Comedian Cameron Esposito on Being a ‘Same Sex Symbol’ and What to Expect On Stage
To say that standup comic Cameron Esposito has had a great year would be a gross understatement. Esposito, who sharpened her witty chops in Chicago’s improv comedy scene, made her television debut just last fall with a bit on The Late Late Show, where host Craig Ferguson and fellow guest Jay Leno spontaneously dove into her act, launching her onto the Internet’s vast radar. This October, she has released her second comedy album called “Same Sex Symbol,” which reached number one on iTunes’ comedy charts, and has been touring prolifically to bring her Midwestern charm to live audiences. Los Angeles residents can share laughs with her at the Hollywood Improv on December 19.
That is just the tip of the iceberg. Her hilarious and prolific resume includes producing not one, but two podcasts, writing a regular humor column for the AV Club and a weekly live show at the UCB that she collaborates with other standup humorists including her fiancé. It is no wonder that Consequence of Sound recently deemed her their comedian of the year.
Often seen sporting a denim jacket and asymmetrical haircut, she affectionately refers to as a ‘side mullet,’ Esposito has memorable, engaging routines that crack fun at her life experiences and human observations. Her material draws deeply from her personal journey, such as attending Catholic school, discovering her lesbian identity at age 20 in suburban Illinois and spending years wearing an eye patch.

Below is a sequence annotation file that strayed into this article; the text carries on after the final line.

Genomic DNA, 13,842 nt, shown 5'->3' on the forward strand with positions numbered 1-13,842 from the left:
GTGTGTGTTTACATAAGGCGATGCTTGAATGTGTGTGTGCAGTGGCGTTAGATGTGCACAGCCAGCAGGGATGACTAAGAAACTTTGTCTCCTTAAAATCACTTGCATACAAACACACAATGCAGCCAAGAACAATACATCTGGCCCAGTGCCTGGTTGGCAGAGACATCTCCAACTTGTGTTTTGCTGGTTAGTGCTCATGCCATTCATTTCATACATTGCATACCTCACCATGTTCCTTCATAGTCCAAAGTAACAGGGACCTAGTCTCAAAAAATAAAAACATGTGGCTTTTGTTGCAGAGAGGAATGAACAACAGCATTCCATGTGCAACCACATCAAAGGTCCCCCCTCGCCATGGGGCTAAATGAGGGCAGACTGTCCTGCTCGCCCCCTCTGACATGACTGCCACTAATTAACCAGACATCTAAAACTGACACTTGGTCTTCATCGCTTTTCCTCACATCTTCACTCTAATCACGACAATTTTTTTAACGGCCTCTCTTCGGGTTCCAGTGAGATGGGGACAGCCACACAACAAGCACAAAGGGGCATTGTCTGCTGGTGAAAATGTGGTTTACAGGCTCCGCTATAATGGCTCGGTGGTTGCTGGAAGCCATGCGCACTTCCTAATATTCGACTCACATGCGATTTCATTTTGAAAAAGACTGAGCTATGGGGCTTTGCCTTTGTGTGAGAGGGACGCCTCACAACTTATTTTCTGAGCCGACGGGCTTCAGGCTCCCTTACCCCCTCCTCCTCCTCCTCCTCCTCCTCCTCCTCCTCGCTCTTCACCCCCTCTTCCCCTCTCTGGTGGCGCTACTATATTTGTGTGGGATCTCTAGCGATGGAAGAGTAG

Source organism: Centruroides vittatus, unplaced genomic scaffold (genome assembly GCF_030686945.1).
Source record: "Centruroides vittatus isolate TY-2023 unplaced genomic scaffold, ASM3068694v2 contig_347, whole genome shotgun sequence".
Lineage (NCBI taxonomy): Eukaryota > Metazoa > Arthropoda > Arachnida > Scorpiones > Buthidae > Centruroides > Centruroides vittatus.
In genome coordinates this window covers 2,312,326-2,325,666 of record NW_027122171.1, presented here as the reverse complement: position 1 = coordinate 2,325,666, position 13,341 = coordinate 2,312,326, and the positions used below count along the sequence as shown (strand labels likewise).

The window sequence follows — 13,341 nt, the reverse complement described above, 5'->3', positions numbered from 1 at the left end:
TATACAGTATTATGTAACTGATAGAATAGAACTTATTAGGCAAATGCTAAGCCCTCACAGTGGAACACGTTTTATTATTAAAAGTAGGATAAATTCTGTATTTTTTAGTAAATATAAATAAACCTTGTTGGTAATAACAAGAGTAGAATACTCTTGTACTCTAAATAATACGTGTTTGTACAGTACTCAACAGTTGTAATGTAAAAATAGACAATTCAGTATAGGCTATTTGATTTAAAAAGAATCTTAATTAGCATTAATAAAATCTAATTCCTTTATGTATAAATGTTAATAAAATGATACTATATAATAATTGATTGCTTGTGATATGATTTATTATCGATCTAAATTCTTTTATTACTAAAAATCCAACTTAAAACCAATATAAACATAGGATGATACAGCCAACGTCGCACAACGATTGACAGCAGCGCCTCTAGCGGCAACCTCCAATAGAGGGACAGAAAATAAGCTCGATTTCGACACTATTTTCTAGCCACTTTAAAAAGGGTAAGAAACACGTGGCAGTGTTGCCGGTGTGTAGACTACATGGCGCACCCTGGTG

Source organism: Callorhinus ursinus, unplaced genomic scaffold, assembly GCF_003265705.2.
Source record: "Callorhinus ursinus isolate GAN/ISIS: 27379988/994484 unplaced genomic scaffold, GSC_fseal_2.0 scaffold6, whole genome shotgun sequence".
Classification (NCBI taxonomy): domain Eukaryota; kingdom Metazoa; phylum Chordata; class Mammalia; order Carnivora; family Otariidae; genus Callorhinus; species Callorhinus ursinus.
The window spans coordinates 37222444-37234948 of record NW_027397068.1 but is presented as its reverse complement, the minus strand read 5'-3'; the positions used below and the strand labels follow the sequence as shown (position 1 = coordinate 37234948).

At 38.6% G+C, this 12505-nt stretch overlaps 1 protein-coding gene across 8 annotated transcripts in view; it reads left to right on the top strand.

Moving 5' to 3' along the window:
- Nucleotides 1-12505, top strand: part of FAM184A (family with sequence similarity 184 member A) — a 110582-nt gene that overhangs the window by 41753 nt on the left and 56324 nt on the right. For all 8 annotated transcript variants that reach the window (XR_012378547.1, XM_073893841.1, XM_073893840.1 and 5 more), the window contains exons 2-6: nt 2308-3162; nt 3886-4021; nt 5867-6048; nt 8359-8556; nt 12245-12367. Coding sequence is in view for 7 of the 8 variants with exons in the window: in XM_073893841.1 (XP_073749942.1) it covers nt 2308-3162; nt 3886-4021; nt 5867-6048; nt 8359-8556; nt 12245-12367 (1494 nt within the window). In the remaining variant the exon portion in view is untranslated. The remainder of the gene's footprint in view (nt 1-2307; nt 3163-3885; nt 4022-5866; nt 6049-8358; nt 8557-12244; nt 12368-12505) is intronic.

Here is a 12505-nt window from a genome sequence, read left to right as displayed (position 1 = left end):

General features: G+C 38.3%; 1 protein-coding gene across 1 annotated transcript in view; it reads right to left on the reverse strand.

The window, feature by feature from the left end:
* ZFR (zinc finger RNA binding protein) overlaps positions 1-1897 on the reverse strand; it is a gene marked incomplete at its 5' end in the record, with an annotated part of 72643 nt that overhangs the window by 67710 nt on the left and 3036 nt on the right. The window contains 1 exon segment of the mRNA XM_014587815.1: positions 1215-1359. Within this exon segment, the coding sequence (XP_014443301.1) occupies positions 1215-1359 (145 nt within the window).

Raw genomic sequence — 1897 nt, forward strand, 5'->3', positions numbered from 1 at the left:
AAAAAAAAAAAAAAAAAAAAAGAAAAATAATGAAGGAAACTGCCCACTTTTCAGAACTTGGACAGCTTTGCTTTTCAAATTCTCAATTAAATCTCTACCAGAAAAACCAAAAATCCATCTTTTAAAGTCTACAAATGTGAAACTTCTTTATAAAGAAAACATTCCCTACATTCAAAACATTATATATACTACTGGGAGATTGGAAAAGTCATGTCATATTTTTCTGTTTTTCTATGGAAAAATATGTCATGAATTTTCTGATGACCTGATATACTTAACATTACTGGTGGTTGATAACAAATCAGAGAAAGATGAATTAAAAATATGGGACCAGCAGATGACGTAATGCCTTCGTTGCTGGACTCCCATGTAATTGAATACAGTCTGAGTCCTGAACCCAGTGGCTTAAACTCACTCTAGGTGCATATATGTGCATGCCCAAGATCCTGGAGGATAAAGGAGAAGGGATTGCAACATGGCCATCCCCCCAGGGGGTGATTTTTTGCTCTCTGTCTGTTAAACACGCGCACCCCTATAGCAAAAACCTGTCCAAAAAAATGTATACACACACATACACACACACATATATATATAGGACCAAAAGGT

Watching Esposito’s sets gives the impression that she truly knows how to engage with her crowd. She emits a warmth and physicality that stops well short of slapstick, but brings energetic vibrancy to the room. For Esposito, it’s all about capturing a moment and sharing a laugh with her fellow humor enthusiasts.
Many people become comedians to joke about their past pain. On “Same Sex Symbol”, you discuss a lot of your hardships growing up like wearing an eye patch for eight years. When did you realize that comedy was a possible means for emotional release and that it would be your career choice?
I only realized after I was doing it that it was a coping mechanism we all use. Most comics are people who have that overdeveloped sense of humor to deal with trauma or stress. Everybody does that, comics just learn how to be really good at that. Other people are great at crying, or expressing emotions in other ways. Comics use humor, and I kind-of backed into it. I started doing improv in college, but I’m from an area where people didn’t really go into the arts. It wasn’t a viable career option, so I had other jobs during the day even when I was doing improve professionally at night. I went back to grad school to get my masters in social work, a very lucrative career (she jokes). I was happy in the program, but one of my classmates asked me, “Why are you here if you have another passion you want to pursue?” I was about 25 when I dropped out of grad school. I started doing comedy when I was 18 or 19 and in that seven years I was doing both.
You’re from Chicago, where improv is generally the style of choice. Did you start in improv or does the improv style influence the way you perform or write standup?
Strangely enough, I quit improv soon after moving back to Chicago. I was doing it in Boston, and when I moved back to Chicago the vibe of that particular scene wasn’t mine, so that’s when I started stand-up. Because that city believes in improv, the standups that come out of there can be flexible on stage. They can move with the energy in the room and the flow of what’s going on. This is true for a ton of comics right now that have formative years in Chicago. T.J. Miller, Kumail Nanjiani, Hannibal Buress and Pete Holmes, they all do stand-up, not improv. It’s divided, but the improv focus leads people to want to be in the moment in the room – it makes the standup seem different.
How do you get into performance mode? Do you have any rituals?